Online eyewear retailer Warby Parker is emerging as a role model for many Internet commerce startups — such as furniture-focused Deal Decor — and the New York based firm looks set to continue its charge after closing a near-$37 million Series B round.
The funding (detailed here) was spotted by Fortune, having gone unnoticed by many as it was disclosed under parent company Jand Inc’s name. From the details available, it appears that General Catalyst Partners has led the round, which will see partner Joel Cutler take a seat on the startup’s board of directors.
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What’s particularly interesting is that there is still a remaining $3,199,996 to be sold, which would take the total to $40 million. The company previously raised $12 million in September 2011, after grabbing $1.5 million in seed funding. Existing investors include Lerer Ventures, Tiger Global, First Round Capital and Menlo Ventures.
Thanks to connections in China and no license fees or retailer mark-up, Warby Parker sells a range of designer glasses for $95. That price — combined with free shipping — has helped turn the company into a popular service which is blazing a trail for e-commerce startups in the US and beyond.
The company is yet to formally announce or confirm the new funding, or how it will be used going forward. We’ve reached out for clarification.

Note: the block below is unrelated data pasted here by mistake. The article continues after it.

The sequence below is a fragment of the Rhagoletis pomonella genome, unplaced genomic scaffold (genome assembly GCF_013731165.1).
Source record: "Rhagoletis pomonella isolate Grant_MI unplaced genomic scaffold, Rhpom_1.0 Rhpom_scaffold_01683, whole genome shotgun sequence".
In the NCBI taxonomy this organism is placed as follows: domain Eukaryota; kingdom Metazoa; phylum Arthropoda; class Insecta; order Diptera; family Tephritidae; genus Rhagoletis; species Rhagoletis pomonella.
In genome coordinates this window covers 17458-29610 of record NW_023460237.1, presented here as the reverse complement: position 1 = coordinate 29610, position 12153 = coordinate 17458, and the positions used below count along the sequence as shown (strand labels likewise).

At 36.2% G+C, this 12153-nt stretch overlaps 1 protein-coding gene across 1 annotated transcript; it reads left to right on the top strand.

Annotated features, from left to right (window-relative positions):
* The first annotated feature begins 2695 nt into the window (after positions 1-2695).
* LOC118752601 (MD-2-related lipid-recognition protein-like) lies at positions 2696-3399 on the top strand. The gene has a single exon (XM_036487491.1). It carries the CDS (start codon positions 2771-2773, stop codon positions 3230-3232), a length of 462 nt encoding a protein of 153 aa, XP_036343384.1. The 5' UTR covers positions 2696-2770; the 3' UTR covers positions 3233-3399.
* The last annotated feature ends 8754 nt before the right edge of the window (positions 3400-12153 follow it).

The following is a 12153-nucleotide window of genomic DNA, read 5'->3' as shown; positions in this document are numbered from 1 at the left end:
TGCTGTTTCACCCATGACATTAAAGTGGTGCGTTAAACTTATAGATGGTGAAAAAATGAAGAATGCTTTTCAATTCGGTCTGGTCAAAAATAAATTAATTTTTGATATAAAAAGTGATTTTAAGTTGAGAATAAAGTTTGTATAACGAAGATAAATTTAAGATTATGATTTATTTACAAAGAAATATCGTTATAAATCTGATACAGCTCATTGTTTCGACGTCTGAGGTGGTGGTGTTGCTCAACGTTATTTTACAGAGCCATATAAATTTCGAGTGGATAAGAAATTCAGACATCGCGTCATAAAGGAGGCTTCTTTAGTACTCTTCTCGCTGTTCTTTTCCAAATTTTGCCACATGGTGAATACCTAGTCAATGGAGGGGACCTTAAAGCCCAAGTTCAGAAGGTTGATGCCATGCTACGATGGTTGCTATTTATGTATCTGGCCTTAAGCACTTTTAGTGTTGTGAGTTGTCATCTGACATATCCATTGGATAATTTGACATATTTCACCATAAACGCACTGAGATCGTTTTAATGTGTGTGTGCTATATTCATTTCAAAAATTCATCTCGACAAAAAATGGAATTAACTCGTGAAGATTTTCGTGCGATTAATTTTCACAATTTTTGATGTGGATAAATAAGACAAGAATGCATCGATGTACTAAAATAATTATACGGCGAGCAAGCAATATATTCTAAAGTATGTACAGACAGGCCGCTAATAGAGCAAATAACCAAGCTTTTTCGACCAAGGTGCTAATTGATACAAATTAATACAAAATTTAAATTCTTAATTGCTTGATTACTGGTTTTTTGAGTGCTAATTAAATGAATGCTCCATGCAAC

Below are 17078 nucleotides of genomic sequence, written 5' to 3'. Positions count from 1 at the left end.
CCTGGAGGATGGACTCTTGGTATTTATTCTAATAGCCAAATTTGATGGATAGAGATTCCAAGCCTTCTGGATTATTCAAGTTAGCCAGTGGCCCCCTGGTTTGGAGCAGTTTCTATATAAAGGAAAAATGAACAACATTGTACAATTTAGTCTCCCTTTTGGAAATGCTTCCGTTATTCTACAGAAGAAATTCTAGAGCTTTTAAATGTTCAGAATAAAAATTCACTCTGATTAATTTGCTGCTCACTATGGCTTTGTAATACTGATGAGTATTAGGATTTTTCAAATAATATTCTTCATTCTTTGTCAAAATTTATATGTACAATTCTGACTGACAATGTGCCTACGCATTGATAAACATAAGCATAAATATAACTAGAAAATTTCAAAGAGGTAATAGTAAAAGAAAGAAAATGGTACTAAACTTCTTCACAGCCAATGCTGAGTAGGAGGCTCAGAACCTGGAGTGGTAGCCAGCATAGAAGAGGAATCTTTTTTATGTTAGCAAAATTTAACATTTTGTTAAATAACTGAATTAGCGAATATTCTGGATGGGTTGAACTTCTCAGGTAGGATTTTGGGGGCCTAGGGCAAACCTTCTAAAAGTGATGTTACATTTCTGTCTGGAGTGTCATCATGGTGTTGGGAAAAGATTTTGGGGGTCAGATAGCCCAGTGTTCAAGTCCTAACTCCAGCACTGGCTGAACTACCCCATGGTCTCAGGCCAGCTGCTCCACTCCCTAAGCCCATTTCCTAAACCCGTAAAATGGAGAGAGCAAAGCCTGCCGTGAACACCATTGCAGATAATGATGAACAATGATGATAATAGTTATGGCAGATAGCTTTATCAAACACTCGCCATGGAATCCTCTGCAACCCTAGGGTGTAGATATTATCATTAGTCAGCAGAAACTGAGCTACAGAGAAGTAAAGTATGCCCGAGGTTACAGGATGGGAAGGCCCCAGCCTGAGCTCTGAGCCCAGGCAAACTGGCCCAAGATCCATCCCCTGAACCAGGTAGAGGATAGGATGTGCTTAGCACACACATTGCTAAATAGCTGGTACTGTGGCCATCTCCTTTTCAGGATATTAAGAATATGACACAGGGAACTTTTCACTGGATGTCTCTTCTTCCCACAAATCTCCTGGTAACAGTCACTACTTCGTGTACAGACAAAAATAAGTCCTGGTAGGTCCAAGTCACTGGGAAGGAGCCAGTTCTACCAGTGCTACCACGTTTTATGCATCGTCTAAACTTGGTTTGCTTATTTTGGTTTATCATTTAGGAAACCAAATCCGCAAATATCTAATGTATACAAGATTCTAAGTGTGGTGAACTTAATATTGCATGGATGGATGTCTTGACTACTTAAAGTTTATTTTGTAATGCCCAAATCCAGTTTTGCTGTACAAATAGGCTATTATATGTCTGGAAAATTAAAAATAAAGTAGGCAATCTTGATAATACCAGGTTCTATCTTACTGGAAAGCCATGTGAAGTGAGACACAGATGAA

Just last week, the company announced plans to launch a ‘mobile showroom’ which will bring a physical Warby Parker presence to nine US cities during a six month period. TNW’s Harrison Weber explains more:
The company is going on a road trip across the US, traveling in a renovated, retrofitted school bus that’s apparently been re-imagined as a professor’s library; complete with leather couches, wood paneling, vintage books and more.
Being a mobile showroom, Warby Parker says the bus will feature a team of eyewear stylists and a full selection of Warby Parker optical and sunwear frames, and a few capsule collections.
Oh, and yes, the company will even cater to your canine eyewear needs.
Further reading: Death to retail: The rise of the online-only brand
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